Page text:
1922 Encyclopædia Britannica/Budapest
BUDAPEST (see 4.734). In 1910 the civil pop. of Budapest was 863,735, showing an increase of 20.55% in the decade. To this must be added a garrison of 16,636 men, making a total pop. of 880,371. Of the total pop. 756,070 were Magyars, 78,882 Germans, 20,359 Slovaks and the small remainder was composed of Poles, Ruthenians, Serbs, Croatians, Rumanians and others. According to religion there were 526,175 Roman Catholics, 9,428 Greek Catholics, 6,962 Greek Orthodox, 86,990 were Protestants of the Helvetic and 43,562 of the Augsburg Confessions, 203,687 were Jews and the remainder belonged to various other creeds. During the World War the extraordinary increase in the population of Budapest diminished, the census Jan. 1 1921 showing a pop. of 1,184,616.
In the years immediately preceding the war there were over 6,000 students at the university, and from 4,000 to 5,000 at the Polytechnic Institute. A new faculty of political economy was founded at the university in 1919, and the Geological and Meteorological Institutes are also of recent foundation.
The new Tisher rampart in Romanesque-Gothic transition style, with a bronze statue of St. Stephen, rises round the Matthias church. At the N. extremity of the fortress is the Gothic building of the National Archives, unfinished in 1921.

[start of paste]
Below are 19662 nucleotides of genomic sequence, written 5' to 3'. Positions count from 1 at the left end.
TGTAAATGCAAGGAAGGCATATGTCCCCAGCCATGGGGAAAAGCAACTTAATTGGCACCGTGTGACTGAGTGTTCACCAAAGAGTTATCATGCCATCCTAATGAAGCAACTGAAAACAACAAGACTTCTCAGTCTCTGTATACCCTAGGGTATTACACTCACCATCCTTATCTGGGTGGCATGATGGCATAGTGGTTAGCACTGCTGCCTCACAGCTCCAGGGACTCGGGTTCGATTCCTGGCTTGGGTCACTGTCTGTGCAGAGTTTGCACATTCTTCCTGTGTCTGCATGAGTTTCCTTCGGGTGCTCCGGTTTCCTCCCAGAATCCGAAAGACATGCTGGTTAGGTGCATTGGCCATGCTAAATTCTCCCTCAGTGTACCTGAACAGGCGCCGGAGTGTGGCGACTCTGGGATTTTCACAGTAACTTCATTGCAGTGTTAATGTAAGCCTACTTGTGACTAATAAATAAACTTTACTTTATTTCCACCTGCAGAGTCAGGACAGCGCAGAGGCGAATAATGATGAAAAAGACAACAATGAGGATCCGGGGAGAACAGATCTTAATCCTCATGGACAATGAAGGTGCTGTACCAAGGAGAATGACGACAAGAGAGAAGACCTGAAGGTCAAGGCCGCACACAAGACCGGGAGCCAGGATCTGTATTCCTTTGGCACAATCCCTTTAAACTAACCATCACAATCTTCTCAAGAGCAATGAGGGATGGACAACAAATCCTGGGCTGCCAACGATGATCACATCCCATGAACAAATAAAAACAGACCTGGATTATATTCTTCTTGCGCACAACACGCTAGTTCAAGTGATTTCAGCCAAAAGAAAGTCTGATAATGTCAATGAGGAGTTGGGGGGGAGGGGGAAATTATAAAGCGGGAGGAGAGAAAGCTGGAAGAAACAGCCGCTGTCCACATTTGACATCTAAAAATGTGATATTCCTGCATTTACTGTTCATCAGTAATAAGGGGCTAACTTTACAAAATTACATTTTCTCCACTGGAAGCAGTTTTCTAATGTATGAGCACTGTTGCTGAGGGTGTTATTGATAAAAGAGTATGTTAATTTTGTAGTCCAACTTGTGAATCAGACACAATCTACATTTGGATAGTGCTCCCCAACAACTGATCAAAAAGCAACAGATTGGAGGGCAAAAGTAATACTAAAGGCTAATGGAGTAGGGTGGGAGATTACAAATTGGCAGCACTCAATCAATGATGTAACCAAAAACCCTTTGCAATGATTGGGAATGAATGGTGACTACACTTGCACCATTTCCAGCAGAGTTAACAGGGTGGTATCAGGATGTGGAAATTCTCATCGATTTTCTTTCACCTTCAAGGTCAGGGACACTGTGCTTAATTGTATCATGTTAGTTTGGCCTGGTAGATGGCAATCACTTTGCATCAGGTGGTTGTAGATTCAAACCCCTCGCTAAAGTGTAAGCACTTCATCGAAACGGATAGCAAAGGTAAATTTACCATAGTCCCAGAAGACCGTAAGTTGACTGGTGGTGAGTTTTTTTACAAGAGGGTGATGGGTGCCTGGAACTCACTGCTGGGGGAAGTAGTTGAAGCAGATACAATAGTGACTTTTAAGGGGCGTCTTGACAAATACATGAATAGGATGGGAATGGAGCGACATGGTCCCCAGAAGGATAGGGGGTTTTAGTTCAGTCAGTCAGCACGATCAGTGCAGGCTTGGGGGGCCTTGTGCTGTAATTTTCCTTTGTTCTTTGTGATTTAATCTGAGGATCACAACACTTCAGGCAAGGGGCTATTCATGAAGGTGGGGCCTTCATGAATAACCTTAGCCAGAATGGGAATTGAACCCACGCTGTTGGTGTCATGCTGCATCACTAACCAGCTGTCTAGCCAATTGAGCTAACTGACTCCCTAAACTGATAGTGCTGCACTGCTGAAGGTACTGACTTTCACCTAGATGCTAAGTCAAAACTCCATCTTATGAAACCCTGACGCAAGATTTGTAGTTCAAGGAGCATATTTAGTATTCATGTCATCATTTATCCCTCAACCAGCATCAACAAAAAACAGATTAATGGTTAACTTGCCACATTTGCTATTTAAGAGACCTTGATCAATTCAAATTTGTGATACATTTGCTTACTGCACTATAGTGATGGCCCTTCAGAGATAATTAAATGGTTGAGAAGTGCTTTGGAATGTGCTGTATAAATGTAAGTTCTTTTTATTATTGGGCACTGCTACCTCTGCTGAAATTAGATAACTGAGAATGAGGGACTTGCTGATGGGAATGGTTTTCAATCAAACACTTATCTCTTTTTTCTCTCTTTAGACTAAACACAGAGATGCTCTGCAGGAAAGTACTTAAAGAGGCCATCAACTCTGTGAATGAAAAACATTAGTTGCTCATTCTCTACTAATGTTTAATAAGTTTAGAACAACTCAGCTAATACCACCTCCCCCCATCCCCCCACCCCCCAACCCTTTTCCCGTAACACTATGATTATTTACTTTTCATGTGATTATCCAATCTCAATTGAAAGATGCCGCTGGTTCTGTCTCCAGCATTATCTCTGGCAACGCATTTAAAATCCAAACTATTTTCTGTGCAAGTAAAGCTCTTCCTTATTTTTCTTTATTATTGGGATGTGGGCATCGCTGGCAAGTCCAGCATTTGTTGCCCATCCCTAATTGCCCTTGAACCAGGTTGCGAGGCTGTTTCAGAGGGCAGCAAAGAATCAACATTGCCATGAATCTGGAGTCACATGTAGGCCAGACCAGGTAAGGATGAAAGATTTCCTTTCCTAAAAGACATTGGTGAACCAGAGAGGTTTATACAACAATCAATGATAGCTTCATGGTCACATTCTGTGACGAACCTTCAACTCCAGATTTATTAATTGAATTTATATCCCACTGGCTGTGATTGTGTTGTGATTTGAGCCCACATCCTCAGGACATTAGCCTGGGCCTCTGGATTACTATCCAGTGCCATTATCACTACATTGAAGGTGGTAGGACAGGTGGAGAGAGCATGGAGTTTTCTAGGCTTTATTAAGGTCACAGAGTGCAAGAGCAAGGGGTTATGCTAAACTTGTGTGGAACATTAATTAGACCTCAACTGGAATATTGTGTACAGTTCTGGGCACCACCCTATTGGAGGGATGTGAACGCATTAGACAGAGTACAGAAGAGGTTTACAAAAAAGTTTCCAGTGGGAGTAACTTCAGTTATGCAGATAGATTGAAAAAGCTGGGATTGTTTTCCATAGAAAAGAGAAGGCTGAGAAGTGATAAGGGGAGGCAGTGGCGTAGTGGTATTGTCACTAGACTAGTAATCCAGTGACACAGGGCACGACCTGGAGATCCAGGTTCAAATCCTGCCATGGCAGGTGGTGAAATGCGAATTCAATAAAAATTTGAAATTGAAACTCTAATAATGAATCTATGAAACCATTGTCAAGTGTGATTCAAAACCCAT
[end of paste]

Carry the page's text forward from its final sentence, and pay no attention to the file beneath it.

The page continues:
The development of Budapest came to a standstill during the war, and the lack of housing accommodation caused great distress among the increased population. The city suffered severely during the Bolshevist ascendancy, and many robberies were committed by the Rumanian troops who occupied it in disregard of the decisions of the other Allied Powers (see Hungary). Fortunately, the English, American and Italian missions prevented the sacking of the museums and art galleries.
See Eugen Cholnoky, “The Geographical Position of Budapest,” Bulletin of the Hungarian Geographical Society, 1914–20, abridged.